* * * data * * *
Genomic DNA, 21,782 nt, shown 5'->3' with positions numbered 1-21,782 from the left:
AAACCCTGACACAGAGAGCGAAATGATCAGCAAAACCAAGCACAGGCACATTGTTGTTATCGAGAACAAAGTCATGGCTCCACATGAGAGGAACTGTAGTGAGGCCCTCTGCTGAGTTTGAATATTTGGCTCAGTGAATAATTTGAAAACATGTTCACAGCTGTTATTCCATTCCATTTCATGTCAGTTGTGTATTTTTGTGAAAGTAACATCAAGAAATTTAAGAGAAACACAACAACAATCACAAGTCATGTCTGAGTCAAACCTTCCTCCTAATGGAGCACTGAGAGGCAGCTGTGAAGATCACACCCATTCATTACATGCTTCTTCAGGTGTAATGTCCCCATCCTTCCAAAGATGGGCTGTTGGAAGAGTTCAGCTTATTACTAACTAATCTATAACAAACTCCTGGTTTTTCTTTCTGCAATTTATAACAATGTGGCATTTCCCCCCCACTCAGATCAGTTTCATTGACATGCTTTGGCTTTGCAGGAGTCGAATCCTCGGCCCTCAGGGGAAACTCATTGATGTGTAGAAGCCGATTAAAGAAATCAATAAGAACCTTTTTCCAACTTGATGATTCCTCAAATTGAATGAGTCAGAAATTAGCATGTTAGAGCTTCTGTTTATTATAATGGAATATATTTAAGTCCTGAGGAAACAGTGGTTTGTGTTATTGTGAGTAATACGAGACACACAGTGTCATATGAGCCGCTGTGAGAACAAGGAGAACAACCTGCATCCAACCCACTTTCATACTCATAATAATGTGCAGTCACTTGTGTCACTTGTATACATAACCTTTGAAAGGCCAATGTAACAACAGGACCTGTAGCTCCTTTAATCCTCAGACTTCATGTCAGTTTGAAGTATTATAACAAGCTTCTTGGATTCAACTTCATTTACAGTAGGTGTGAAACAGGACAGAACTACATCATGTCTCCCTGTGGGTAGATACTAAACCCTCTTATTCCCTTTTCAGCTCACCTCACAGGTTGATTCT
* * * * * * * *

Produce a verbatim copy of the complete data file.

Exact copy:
Genomic DNA, 21,782 nt, shown 5'->3' with positions numbered 1-21,782 from the left:
AAACCCTGACACAGAGAGCGAAATGATCAGCAAAACCAAGCACAGGCACATTGTTGTTATCGAGAACAAAGTCATGGCTCCACATGAGAGGAACTGTAGTGAGGCCCTCTGCTGAGTTTGAATATTTGGCTCAGTGAATAATTTGAAAACATGTTCACAGCTGTTATTCCATTCCATTTCATGTCAGTTGTGTATTTTTGTGAAAGTAACATCAAGAAATTTAAGAGAAACACAACAACAATCACAAGTCATGTCTGAGTCAAACCTTCCTCCTAATGGAGCACTGAGAGGCAGCTGTGAAGATCACACCCATTCATTACATGCTTCTTCAGGTGTAATGTCCCCATCCTTCCAAAGATGGGCTGTTGGAAGAGTTCAGCTTATTACTAACTAATCTATAACAAACTCCTGGTTTTTCTTTCTGCAATTTATAACAATGTGGCATTTCCCCCCCACTCAGATCAGTTTCATTGACATGCTTTGGCTTTGCAGGAGTCGAATCCTCGGCCCTCAGGGGAAACTCATTGATGTGTAGAAGCCGATTAAAGAAATCAATAAGAACCTTTTTCCAACTTGATGATTCCTCAAATTGAATGAGTCAGAAATTAGCATGTTAGAGCTTCTGTTTATTATAATGGAATATATTTAAGTCCTGAGGAAACAGTGGTTTGTGTTATTGTGAGTAATACGAGACACACAGTGTCATATGAGCCGCTGTGAGAACAAGGAGAACAACCTGCATCCAACCCACTTTCATACTCATAATAATGTGCAGTCACTTGTGTCACTTGTATACATAACCTTTGAAAGGCCAATGTAACAACAGGACCTGTAGCTCCTTTAATCCTCAGACTTCATGTCAGTTTGAAGTATTATAACAAGCTTCTTGGATTCAACTTCATTTACAGTAGGTGTGAAACAGGACAGAACTACATCATGTCTCCCTGTGGGTAGATACTAAACCCTCTTATTCCCTTTTCAGCTCACCTCACAGGTTGATTCT